We Shall Remain

Sat, 05/16/2009 - 3:00pm
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Native Public Media presents We Shall Remain, a radio program that bridges the historical segments presented in American Experience’s We Shall Remain television series, which aired on WXXI-TV in April. We Shall Remain, airing Saturday, May 16 at 3 p.m. on AM1370/HD91.5-2, stings together five radio shorts to make up the hour-long broadcast. These radio shorts include:
 
David White - Wampanoags
Producer: Arun Rath
We Shall Remain television episode: After the Mayflower
David White—a Nipmuc language coach for the first PBS We Shall Remain episode After the Mayflower ?is waging a battle to revive his people’s language, unused for a hundred years. As a young man, he studied with an elder who had revived the language, and who, at death, bequeathed its future to David. White balances his day job as a Massachusetts electrician with his single-handed mission. Wampanoags examines the peculiar challenges he faces, such as having to rely in part on records and dictionaries preserved by white colonists.
 
Sovereignty, Technology and Spectrum
Producer: Peggy Berryhill
We Shall Remain television episode: Tecumseh’s Vision
Modern technology is reshaping ancient conflicts over U.S. and Native American lands. Episode 2 of the television series We Shall Remain recounts the pan-Indian resistance movement led by Tecumseh, aimed in part at government survey teams who set out to map the West. While Tecumseh’s defeat and death set the stage for further white encroachment into Indian lands in the 19th Century, many tribes today use digital tools to protect their resources.
 
The Coeur D'Alene Tribe, featured in this radio program, uses technology in totally new ways to preserve and expand its cultural assets. Through the Native Names Project, Coeur D’Alene Elders and Geographic Information System workers have convinced the United States Geological Survey to change existing place names to correctly reflect tribal names. The Coeur D’Alene’s Internet Technology director, Valerie Fast Horse, shows off the reservation’s Tribal Tech Center and discusses the progressive role of technology in Tribal government and the future of native people.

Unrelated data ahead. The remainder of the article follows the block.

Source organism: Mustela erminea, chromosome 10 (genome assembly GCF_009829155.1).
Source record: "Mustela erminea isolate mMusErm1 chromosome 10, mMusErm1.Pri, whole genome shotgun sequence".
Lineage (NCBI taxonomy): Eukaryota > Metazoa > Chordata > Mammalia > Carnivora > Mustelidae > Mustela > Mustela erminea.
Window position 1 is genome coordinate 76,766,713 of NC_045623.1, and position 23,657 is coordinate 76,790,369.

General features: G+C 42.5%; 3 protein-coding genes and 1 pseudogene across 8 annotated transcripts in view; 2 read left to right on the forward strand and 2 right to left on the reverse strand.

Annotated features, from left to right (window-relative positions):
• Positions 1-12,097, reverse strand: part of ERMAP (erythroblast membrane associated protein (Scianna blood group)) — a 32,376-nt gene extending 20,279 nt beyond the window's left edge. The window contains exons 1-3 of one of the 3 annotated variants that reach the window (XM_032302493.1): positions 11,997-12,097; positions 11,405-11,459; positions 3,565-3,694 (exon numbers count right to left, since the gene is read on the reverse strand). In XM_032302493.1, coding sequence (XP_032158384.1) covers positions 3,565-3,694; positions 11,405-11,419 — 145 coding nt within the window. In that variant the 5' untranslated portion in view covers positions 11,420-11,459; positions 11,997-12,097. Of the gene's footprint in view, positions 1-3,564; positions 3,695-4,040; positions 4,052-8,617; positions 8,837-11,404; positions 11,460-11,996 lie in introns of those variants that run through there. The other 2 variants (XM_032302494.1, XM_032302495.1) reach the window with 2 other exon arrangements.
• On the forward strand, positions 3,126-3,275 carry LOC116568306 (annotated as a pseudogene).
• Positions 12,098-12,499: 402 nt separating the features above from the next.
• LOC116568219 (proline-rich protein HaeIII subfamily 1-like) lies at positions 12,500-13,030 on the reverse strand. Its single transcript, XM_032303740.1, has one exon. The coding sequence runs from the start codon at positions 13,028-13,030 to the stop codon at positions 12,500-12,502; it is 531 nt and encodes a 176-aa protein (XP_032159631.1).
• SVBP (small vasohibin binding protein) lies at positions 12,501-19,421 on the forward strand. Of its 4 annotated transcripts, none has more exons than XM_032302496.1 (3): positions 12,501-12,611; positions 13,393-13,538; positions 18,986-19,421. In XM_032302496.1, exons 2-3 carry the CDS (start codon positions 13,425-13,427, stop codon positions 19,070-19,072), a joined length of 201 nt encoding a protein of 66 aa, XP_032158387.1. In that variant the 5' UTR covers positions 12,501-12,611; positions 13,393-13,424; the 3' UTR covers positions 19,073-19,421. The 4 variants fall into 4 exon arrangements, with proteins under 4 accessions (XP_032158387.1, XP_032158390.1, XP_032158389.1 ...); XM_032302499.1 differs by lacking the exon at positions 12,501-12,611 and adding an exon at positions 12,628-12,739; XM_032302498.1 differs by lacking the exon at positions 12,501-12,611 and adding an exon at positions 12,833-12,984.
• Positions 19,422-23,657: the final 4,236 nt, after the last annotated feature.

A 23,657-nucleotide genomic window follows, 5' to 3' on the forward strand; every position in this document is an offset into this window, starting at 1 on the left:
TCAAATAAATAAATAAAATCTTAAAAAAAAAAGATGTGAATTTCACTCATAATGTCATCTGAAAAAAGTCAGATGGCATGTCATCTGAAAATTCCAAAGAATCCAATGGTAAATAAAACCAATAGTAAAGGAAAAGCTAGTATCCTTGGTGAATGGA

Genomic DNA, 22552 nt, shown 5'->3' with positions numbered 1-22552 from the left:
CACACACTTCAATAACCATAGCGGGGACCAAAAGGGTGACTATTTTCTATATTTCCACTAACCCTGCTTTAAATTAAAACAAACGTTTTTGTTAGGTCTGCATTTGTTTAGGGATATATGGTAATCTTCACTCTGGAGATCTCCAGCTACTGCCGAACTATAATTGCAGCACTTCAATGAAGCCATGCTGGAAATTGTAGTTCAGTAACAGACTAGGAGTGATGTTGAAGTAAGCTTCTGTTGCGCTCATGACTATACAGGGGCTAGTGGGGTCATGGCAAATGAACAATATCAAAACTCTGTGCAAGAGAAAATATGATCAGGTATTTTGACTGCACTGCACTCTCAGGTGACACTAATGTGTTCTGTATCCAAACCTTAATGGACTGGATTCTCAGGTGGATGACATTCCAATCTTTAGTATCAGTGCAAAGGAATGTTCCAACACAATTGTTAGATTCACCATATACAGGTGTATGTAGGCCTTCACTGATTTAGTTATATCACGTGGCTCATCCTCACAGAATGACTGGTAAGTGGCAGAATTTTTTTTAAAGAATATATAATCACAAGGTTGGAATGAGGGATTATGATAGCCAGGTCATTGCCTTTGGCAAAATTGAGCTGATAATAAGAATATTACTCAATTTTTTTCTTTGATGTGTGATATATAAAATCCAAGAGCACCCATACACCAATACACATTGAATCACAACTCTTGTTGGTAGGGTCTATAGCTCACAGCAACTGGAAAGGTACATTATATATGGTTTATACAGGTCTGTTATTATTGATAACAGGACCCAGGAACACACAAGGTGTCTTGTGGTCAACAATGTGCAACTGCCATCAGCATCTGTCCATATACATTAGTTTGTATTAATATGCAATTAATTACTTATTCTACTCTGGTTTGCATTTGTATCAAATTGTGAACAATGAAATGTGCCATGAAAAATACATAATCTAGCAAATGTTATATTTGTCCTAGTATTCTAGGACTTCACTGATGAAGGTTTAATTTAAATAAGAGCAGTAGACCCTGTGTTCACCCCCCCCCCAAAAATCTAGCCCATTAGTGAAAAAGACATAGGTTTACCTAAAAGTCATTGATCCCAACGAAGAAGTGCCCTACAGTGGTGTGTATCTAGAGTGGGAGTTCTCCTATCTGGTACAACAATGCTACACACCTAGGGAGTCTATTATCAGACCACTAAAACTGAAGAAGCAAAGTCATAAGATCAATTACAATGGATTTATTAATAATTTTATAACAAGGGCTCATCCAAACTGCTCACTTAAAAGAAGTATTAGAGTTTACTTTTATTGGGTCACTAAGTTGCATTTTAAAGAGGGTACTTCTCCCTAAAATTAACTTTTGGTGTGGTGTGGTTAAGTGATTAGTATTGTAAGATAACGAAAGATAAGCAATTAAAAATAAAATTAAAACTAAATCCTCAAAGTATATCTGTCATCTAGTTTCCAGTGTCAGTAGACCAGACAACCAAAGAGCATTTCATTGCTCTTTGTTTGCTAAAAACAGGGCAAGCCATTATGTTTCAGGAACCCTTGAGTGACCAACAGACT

Chickasaw Nation
Producer: Arun Rath
We Shall Remain television episode: The Trail of Tear
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In spite of the horrific suffering inflicted by the Trail of Tears, displaced tribes did survive, and some flourished. One of these is the Chickasaw Nation. The Chickasaw left ancestral lands and relocated to ‘Indian Territory’ in present-day Oklahoma. Today the Chickasaw Nation confounds the “reservation” stereotype, with good healthcare, education, a strong sense of cultural independence and a thriving economy based only partly on gaming.
Chickasaw Nation explores what present-day sovereignty means, including the complications of being a nation within a nation?such as local law enforcement and tribal police jurisdictions, issues of cross-deputization and other problems of coordination with state and federal authorities.
 
The Icons Among Us
Producer: Brian Bull
We Shall Remain television episode: Geronimo
After Geronimo finally surrendered, he quickly went from being Public Enemy No. 1 to a celebrated symbol of America's wild past, an object of nostalgia. Native artists and performers have since used -- or resisted -- these vilified or romantic stereotypes that have defined their people.
Oneida comedian Charlie Hill says, "When I first started, I was backstage and another comic said to me, 'An Indian comedian, what a gimmick, what a gimmick!' I responded, 'I can't help it, my parents are gimmicks!'" The Icons Among Us takes a light-hearted look at stereotyping in everyday life. We talk to a wide-ranging group of Native performers and find out what it's like to "walk a mile in their moccasins."
 
Who is an Indian?
Producer: Brian Bull
We Shall Remain television episode: Wounded Knee
During the 1973 occupation of the Wounded Knee Reservation, urbanized Indians from across the country flocked to Wounded Knee, and after mingling with the more traditional Lakota there, left with a new sense of "Indian identity."
But who is an Indian? And who decides? Based on what criteria? How these issues are decided is essential to the future of Native sovereignty. In the last U.S. Census, more than 4.1 million Americans reported some Indian blood; 2.5 million reported as "pure" Native American. Most Native American tribes base membership on "blood quantum," a federally imposed standard. Today, some children lack enough "blood quantum" in any tribe to be enrolled, yet are considered part of the Indian community. The thorny politics of tribal enrollment ?create tensions between mixed-race Indians and those who consider themselves culturally "purer."
 
 
 
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